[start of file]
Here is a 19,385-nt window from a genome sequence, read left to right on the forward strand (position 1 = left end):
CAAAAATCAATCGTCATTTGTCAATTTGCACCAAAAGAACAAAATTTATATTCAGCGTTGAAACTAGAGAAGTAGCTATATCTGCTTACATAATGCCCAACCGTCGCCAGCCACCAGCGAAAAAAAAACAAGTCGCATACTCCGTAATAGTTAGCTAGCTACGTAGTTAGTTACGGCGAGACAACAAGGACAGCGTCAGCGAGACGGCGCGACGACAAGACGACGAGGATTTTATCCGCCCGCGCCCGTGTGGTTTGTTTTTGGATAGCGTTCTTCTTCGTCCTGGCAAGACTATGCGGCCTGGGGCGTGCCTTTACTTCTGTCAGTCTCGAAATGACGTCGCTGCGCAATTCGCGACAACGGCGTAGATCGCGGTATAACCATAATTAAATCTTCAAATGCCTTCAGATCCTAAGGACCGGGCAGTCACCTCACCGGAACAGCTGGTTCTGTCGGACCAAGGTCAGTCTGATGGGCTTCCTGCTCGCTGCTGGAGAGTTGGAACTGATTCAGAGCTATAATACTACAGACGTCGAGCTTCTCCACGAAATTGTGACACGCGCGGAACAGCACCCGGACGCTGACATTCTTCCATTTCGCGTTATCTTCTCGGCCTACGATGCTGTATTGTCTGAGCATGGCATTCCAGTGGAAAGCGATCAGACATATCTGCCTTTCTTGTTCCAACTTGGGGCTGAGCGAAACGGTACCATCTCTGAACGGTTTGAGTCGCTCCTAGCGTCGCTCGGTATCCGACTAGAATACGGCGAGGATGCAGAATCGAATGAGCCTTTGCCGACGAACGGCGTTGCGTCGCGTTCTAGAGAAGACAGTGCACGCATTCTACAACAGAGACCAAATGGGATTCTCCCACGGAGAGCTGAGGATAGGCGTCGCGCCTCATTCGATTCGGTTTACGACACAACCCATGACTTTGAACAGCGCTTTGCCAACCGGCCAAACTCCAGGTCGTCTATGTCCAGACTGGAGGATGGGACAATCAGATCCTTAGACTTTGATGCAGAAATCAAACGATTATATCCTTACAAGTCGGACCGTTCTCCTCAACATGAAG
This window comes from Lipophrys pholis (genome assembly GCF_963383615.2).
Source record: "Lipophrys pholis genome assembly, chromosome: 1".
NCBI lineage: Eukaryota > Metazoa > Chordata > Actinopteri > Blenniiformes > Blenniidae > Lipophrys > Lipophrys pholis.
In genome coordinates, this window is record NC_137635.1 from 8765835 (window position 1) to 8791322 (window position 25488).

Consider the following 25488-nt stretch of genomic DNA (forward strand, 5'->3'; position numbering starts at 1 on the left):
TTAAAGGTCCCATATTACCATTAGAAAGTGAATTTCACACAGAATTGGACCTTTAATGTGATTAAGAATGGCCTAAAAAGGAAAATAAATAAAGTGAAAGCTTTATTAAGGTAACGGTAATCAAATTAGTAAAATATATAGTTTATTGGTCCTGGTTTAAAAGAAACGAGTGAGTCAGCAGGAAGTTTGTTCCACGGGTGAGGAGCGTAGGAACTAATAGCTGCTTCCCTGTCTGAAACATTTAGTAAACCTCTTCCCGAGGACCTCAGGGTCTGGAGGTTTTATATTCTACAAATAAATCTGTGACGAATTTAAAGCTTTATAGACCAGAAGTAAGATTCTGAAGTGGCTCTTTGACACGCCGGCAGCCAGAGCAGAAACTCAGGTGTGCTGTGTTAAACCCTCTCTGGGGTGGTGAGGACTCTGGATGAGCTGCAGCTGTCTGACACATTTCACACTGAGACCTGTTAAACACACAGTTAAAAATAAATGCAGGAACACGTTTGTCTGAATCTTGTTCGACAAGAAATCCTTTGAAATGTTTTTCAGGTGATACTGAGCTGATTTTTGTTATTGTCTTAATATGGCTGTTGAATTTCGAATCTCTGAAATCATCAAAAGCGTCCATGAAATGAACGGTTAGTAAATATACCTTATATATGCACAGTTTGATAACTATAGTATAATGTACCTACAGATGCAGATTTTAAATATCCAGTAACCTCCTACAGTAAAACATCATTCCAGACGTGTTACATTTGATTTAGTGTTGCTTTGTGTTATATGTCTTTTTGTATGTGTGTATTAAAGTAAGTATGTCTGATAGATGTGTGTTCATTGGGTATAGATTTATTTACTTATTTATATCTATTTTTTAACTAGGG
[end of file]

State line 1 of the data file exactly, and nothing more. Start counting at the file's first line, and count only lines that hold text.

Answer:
Here is a 19,385-nt window from a genome sequence, read left to right on the forward strand (position 1 = left end):